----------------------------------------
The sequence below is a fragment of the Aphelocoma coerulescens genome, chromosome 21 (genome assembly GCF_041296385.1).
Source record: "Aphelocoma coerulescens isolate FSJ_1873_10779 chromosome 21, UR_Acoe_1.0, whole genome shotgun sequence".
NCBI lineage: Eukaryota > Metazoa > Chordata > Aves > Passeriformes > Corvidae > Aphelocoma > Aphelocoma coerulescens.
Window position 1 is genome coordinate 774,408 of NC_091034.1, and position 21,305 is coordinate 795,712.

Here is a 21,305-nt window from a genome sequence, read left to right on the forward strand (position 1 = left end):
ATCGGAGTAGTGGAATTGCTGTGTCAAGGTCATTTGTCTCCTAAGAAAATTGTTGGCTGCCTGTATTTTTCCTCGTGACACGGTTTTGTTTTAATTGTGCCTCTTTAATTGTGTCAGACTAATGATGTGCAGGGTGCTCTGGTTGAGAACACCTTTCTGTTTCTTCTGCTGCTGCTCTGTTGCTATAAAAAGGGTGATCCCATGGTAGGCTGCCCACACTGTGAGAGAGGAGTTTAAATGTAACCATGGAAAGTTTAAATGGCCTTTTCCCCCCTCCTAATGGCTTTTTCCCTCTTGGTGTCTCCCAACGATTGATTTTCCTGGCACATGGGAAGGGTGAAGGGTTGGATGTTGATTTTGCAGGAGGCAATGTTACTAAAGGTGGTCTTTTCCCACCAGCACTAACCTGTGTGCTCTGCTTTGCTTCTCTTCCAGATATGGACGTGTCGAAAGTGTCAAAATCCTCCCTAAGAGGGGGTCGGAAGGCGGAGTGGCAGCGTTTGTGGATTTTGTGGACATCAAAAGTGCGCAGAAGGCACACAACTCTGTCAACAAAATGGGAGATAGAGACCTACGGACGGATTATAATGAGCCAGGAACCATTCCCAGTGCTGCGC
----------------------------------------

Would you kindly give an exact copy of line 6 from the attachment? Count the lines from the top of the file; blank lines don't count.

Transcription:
ATCGGAGTAGTGGAATTGCTGTGTCAAGGTCATTTGTCTCCTAAGAAAATTGTTGGCTGCCTGTATTTTTCCTCGTGACACGGTTTTGTTTTAATTGTGCCTCTTTAATTGTGTCAGACTAATGATGTGCAGGGTGCTCTGGTTGAGAACACCTTTCTGTTTCTTCTGCTGCTGCTCTGTTGCTATAAAAAGGGTGATCCCATGGTAGGCTGCCCACACTGTGAGAGAGGAGTTTAAATGTAACCATGGAAAGTTTAAATGGCCTTTTCCCCCCTCCTAATGGCTTTTTCCCTCTTGGTGTCTCCCAACGATTGATTTTCCTGGCACATGGGAAGGGTGAAGGGTTGGATGTTGATTTTGCAGGAGGCAATGTTACTAAAGGTGGTCTTTTCCCACCAGCACTAACCTGTGTGCTCTGCTTTGCTTCTCTTCCAGATATGGACGTGTCGAAAGTGTCAAAATCCTCCCTAAGAGGGGGTCGGAAGGCGGAGTGGCAGCGTTTGTGGATTTTGTGGACATCAAAAGTGCGCAGAAGGCACACAACTCTGTCAACAAAATGGGAGATAGAGACCTACGGACGGATTATAATGAGCCAGGAACCATTCCCAGTGCTGCGC